I have a question prompted by Ken’s interesting post commenting on Jonathan’s post on the blindness of the academy to the validity individual mandate challenge.
My question based on the debate around the mandate, but also the question of the Cordray and NLRB Recess Appointments (which I’ve also followed). On both issues, on the “conservative” side of the fence there was some substantial disagreement–indeed, on these very pages. Orin argued for the constitutionality of the mandate and John Elwood argued for the validity of the Cordray and NLRB appointments.
On the other hand, are there any prominent liberal law professors who parted company from the liberal orthodoxy on either of these issues? The closest I’ve been able to come up with are Jason Mazzone on the mandate and Jonathan Turley on Cordray, but they both seem somewhat heterodox to me generally (perhaps my perception of both is simply incorrect). Considering that we are only about a dozen bloggers here and were able to generate some internal dissent, doesn’t it seem probable that among the hundreds of liberal law professors in the country there might be a few who departed from the group?
And assuming I’m right as a factual matter (I’ve both Googled, searched my memory, and asked around a bit and I can’t recall anyone else on either point), does this help us to distinguish between the Adler and Anderson hypotheses? As I take it, the Adler hypothesis would be that the group-think of the professoriate caused them to not be able to even think that the challenge to the individual mandate might be unconstitutional. The Anderson hypothesis, as I take it, would be that the professor could think and recognize that the argument might be valid, but they might refuse to say or otherwise acknowledge the validity of the argument in order to create a fence around what can be considered within the bounds of mainstream argumentation.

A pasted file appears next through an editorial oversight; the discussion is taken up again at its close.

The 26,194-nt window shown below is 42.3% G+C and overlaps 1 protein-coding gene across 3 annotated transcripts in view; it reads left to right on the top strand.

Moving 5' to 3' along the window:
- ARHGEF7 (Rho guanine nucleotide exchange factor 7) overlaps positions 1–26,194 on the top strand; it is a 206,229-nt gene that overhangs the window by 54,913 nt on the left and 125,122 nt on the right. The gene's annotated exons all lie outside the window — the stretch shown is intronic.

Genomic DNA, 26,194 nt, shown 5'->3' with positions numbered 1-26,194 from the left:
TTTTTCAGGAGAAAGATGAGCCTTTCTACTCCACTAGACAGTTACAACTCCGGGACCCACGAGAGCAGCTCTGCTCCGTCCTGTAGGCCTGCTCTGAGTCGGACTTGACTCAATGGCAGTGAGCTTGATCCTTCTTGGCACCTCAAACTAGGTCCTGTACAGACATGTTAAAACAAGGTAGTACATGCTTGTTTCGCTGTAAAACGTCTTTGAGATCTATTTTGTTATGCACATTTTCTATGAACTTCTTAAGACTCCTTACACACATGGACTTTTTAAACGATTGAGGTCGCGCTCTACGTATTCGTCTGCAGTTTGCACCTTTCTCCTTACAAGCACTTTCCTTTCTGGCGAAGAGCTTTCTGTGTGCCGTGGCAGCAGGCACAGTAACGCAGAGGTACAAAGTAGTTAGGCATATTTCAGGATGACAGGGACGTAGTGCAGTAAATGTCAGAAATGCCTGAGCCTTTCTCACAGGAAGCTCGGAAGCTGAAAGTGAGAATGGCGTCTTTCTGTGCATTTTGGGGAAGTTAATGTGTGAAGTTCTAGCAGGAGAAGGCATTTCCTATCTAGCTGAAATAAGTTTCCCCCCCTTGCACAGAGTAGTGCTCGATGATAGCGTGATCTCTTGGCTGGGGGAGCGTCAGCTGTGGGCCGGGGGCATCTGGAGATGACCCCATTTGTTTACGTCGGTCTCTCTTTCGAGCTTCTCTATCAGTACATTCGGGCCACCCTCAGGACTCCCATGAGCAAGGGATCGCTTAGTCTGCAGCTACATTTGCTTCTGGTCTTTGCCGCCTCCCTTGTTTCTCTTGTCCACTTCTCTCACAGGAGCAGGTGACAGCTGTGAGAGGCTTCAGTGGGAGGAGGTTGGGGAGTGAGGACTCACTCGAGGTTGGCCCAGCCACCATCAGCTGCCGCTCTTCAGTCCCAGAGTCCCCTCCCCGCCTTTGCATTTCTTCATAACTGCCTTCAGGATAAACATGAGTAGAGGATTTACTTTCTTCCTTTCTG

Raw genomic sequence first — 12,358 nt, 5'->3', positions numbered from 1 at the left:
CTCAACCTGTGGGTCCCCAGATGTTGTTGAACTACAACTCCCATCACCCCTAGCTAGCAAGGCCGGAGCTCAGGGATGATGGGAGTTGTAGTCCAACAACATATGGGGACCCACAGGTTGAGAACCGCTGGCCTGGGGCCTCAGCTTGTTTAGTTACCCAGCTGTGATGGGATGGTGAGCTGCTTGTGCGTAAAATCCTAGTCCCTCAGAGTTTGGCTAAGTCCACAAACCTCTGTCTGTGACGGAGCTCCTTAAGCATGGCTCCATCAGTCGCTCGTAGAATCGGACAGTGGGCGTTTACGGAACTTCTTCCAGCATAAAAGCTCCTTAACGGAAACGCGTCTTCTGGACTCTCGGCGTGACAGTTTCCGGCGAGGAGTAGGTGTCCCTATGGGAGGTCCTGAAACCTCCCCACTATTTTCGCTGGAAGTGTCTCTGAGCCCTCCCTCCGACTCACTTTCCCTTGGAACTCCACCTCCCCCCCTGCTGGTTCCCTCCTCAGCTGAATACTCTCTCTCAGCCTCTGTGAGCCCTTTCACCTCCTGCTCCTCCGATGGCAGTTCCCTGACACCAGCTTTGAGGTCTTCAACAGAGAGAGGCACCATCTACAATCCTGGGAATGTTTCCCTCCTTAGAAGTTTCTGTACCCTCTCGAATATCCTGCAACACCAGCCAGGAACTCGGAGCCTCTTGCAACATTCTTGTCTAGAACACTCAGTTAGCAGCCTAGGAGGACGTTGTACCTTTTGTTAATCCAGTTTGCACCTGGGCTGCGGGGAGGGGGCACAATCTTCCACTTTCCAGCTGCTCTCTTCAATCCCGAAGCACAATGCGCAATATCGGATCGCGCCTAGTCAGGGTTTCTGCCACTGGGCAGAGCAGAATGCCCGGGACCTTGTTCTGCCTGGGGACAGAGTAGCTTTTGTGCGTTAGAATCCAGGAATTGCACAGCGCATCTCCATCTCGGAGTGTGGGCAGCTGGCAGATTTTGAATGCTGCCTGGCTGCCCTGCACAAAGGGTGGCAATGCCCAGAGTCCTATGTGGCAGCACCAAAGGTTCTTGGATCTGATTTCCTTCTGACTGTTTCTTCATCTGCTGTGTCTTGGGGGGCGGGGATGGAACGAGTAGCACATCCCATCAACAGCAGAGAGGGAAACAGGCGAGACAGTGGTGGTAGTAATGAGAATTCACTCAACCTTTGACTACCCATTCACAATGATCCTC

So it strikes me that one way to test the hypothesis would be to ask whether there are liberal law professors who might admit privately that the mandate might be unconstitutional but would not do so publicly. If that is the case, then it tends support the Anderson hypothesis, I think, because it suggests that the real agenda may have been to demonstrate public solidarity behind the incontrovertible nature of the mandate rather than an inability to consider the argument. Not that anyone would be able to research this systematically–but I have heard anecdotal evidence that this was not uncommon, at least for the mandate (there’s been less talk generally, public or private, I suspect, about Cordray although it is mighty big in my world). Which, if true, I think tends to confirm the Anderson hypothesis.